|Delph v. Commonwealth|
|190 S.W.2d 340|
|Court of Appeals of Kentucky.|
|DELPH et al. v. COMMONWEALTH.|
|Oct. 30, 1945.|
|ACTION: Reversed with directions.|
Appeal from Circuit Court, Whitley County; Flem D. Sampson, Judge.
Claiborne Delph and Nolan Alsip were convicted of willfully and maliciously striking one with a deadly weapon with intent to kill, and they appeal.
Appellants were jointly charged with the crime of willfully and maliciously striking Ed Walters with a gun, a deadly weapon, with intent to kill, etc. The indictment was drawn followed in its preparation. It provides a penalty of from two to twenty-one years confinement in the penitentiary for 'any person who * * * willfully and maliciously cuts, strikes or stabs another with a knife or other deadly weapon with intent to kill, if the person stabbed, cut or bruised does not die from the wound.'
In joint trial both defendants were found guilty, the jury inflicting a penalty of five years confinement upon each. Judgment was entered accordingly, motion for new trial overruled and both appeal. While the motion was fortified by five or more grounds, it is only contended here that the court committed substantial error in the instructions given, and in failing to give the whole law of the case.
The proof is that on the night of February 5, 1945, Walters, a man past sixty years of age, was preparing to retire when he heard some one call from the outside of the house. He picked up a flashlight and went out to the fence in front of his home, where he found the two appellants, both armed with pistols, in company with other young men. When he flashed his light in Delph's face Delph cursed him and demanded that he take the light out of his face. Walters said he merely wanted to find out who they were and meant no offense. Other words passed, and finally, according to Walters, Delph grabbed him; thrust a pistol at his chest and threatened to shoot him. He then struck him over the head with the pistol. Alsip then took part and began striking him with his pistol; Walters was knocked down and by one or the other, or both, dragged through a hole in the fence. That Walters was severely injured is shown by his and an attending doctor's testimony.
The proof of the defendants is of rather unsatisfactory and evasive nature. It appears that they, or some of them, had suspected that Roy Walters, a son of the chief witness, had stolen some property belonging to one or the other of the assailants. They had found him with a knife, which one claimed, and say they were proceeding to the home to search, and for the purpose of locating Roy, who had been with them previously. They say that when they got to the home, and after Ed Walters had come out and flashed the light, Roy was standing near the fence with a gun. This, coupled with the fact that the elder man had the flashlight, put them in danger, and their actions, whatsoever they may have been, were carried out to avert the danger. They admit an assault with their fists, but deny that they had used or employed pistols. We shall not give further details, since the questions presented do not so require. A reading of the proof shows what appears to have been a brutal and an uncalled for assault, and it is regrettable that the case must be reversed for technical errors.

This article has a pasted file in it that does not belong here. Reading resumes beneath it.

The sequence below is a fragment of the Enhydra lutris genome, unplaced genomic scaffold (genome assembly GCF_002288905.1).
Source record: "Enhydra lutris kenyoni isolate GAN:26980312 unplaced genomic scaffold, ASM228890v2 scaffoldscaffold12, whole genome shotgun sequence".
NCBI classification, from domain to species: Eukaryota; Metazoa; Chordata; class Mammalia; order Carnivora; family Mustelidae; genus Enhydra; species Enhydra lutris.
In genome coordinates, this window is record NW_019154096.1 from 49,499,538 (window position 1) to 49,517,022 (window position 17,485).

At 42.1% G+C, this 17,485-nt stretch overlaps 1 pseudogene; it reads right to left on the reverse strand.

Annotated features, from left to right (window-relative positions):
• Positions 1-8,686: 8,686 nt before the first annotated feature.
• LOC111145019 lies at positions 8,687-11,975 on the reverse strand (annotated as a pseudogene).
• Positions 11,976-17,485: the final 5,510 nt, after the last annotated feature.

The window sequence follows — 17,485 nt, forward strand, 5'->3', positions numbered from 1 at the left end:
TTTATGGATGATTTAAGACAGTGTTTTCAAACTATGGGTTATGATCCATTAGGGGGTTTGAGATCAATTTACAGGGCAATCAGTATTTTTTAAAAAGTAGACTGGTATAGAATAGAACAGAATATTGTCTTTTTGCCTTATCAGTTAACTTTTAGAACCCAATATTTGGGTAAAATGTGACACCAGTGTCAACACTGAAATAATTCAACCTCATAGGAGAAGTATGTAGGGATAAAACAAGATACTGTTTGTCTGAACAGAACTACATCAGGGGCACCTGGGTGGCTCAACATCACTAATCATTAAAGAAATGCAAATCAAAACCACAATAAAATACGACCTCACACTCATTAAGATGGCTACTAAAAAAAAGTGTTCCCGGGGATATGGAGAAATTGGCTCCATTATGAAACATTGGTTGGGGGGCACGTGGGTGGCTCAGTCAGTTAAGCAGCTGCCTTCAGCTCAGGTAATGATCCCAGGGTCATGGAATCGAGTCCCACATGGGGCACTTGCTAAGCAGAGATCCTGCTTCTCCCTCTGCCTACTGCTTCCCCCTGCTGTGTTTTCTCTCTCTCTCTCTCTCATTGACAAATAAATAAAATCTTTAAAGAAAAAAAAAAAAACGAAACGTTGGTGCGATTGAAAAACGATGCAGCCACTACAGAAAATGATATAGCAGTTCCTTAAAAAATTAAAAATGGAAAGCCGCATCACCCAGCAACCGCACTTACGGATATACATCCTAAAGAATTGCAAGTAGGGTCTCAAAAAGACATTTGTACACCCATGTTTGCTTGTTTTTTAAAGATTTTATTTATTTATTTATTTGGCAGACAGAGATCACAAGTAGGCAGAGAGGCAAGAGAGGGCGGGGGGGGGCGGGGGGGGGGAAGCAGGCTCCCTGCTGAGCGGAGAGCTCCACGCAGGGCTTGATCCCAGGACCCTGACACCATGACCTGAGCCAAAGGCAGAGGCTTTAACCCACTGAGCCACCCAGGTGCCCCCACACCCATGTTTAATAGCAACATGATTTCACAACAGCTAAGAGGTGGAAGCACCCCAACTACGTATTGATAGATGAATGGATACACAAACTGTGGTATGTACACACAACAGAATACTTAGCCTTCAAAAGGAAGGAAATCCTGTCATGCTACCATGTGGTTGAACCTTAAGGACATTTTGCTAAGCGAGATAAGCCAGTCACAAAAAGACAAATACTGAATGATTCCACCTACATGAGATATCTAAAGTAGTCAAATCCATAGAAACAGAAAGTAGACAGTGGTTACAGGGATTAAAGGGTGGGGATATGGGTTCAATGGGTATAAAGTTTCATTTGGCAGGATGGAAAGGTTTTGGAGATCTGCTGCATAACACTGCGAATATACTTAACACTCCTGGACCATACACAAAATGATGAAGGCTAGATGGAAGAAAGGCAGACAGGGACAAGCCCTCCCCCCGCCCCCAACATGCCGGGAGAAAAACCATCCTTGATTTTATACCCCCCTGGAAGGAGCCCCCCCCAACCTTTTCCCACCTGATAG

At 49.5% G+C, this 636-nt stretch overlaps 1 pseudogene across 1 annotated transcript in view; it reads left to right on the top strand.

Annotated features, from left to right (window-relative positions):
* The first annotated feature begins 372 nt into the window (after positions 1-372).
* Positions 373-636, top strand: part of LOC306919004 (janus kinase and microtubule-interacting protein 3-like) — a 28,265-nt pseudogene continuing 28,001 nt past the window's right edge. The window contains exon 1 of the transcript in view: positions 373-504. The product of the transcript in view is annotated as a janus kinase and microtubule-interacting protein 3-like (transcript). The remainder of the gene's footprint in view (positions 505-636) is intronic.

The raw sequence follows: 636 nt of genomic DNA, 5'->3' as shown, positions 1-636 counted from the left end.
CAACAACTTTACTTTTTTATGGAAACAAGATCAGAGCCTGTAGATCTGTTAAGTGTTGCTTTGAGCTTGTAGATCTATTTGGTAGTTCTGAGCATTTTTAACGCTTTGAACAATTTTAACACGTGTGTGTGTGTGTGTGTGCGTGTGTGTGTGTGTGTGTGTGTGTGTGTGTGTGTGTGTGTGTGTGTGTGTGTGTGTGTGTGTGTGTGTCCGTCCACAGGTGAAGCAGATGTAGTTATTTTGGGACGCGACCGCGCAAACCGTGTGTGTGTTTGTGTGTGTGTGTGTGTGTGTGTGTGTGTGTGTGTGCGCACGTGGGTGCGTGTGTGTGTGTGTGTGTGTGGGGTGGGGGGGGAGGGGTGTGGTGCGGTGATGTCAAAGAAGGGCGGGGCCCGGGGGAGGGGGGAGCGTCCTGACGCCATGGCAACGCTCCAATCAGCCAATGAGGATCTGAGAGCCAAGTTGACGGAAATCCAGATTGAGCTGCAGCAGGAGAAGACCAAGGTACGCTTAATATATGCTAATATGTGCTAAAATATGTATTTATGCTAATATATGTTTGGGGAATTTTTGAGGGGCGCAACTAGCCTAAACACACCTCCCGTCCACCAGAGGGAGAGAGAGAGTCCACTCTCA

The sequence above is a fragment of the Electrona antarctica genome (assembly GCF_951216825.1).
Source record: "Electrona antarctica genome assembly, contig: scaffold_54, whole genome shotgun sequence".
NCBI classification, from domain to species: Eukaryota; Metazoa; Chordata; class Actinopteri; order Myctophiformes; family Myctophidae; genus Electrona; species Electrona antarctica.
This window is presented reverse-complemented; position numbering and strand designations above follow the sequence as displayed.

Appellant contends that the court erred in failing to incorporate in instruction No. 1 the words used both in the statute and indictment 'with intent to kill.' The words are used in the instruction but not in the proper place. The court instructed that the jury should find defendants guilty if they believed from the evidence to the exclusion of a reasonable doubt that they beat and bruised Walters 'with a gun, a deadly weapon, and inflicted wounds,' at a time when it was not necessary to strike &c., to protect themselves, or either of them, 'guilty of striking with a deadly weapon with intent to kill.' The omission of the words 'with intent to kill' after the words 'a deadly weapon,' or at some appropriate place before the advice to the jury to find them 'guilty of striking with a deadly weapon with intent to kill,' was erroneous. Since the intent is an essential element of the offense denounced by the statute, it is obvious that the words should have been incorporated at an appropriate place in the instruction.
It is also complained that instruction No. 2, which submitted to the jury their duty to convict if they should conclude that the assault was in sudden heat and passion, an offense denounced by K.R.S. 435.180, was erroneous. We have held that the offense under this statute is not a degree of the one denounced, in which we held it proper, if circumstances warranted it, to give an instruction on the offense of assault and battery.
The instruction given by the court assumes that the weapon used was a deadly weapon. The question as to its deadly character should have been left up to the jury. Where a weapon used as a club was a pistol, we cited several cases, wherein we wrote:
'The established rule on the subject is that, where the weapon is of such character as to admit of but one conclusion in that re spect, the question whether or not it is deadly, within the meaning of the statute, is one of law; but, where the weapon employed is such that its deadly character depends upon the manner and circumstances of its use, the question is one of fact for the jury.' In the Angel case the trial court had assumed, as did the court here, that the weapon was a deadly weapon, and this court reversed in part on the same ground here asserted.
The errors noted require that the judgment be and it is reversed, with directions for a new trial consistent with this opinion.
DELPH v. COMMONWEALTH
190 S.W.2d 340, 300 Ky. 722
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